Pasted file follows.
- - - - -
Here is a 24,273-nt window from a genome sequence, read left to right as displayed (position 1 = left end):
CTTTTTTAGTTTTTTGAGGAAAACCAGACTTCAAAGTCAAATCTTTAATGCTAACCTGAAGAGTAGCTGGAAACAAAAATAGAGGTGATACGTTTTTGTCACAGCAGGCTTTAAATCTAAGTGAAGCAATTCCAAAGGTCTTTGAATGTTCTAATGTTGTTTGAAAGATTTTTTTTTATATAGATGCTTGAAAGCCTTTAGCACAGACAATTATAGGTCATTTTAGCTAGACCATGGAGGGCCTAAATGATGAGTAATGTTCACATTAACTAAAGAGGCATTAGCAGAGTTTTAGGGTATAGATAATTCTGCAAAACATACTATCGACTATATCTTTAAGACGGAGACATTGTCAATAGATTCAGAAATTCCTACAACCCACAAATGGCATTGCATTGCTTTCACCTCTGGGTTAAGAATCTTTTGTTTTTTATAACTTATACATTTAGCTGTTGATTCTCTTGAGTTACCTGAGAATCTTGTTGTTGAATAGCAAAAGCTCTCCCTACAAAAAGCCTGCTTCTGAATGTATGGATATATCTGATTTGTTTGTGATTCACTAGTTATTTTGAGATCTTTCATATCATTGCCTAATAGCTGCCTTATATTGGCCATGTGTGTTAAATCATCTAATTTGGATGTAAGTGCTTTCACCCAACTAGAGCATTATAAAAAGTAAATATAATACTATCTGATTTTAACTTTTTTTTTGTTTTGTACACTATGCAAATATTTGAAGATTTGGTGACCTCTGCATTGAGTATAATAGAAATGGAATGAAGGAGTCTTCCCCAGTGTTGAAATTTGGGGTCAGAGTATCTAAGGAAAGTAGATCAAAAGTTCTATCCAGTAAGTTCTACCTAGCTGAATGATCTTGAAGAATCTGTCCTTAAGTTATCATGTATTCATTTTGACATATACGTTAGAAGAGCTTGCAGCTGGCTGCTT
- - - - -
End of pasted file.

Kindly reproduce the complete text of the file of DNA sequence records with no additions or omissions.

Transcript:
Here is a 24,273-nt window from a genome sequence, read left to right as displayed (position 1 = left end):
CTTTTTTAGTTTTTTGAGGAAAACCAGACTTCAAAGTCAAATCTTTAATGCTAACCTGAAGAGTAGCTGGAAACAAAAATAGAGGTGATACGTTTTTGTCACAGCAGGCTTTAAATCTAAGTGAAGCAATTCCAAAGGTCTTTGAATGTTCTAATGTTGTTTGAAAGATTTTTTTTTATATAGATGCTTGAAAGCCTTTAGCACAGACAATTATAGGTCATTTTAGCTAGACCATGGAGGGCCTAAATGATGAGTAATGTTCACATTAACTAAAGAGGCATTAGCAGAGTTTTAGGGTATAGATAATTCTGCAAAACATACTATCGACTATATCTTTAAGACGGAGACATTGTCAATAGATTCAGAAATTCCTACAACCCACAAATGGCATTGCATTGCTTTCACCTCTGGGTTAAGAATCTTTTGTTTTTTATAACTTATACATTTAGCTGTTGATTCTCTTGAGTTACCTGAGAATCTTGTTGTTGAATAGCAAAAGCTCTCCCTACAAAAAGCCTGCTTCTGAATGTATGGATATATCTGATTTGTTTGTGATTCACTAGTTATTTTGAGATCTTTCATATCATTGCCTAATAGCTGCCTTATATTGGCCATGTGTGTTAAATCATCTAATTTGGATGTAAGTGCTTTCACCCAACTAGAGCATTATAAAAAGTAAATATAATACTATCTGATTTTAACTTTTTTTTTGTTTTGTACACTATGCAAATATTTGAAGATTTGGTGACCTCTGCATTGAGTATAATAGAAATGGAATGAAGGAGTCTTCCCCAGTGTTGAAATTTGGGGTCAGAGTATCTAAGGAAAGTAGATCAAAAGTTCTATCCAGTAAGTTCTACCTAGCTGAATGATCTTGAAGAATCTGTCCTTAAGTTATCATGTATTCATTTTGACATATACGTTAGAAGAGCTTGCAGCTGGCTGCTT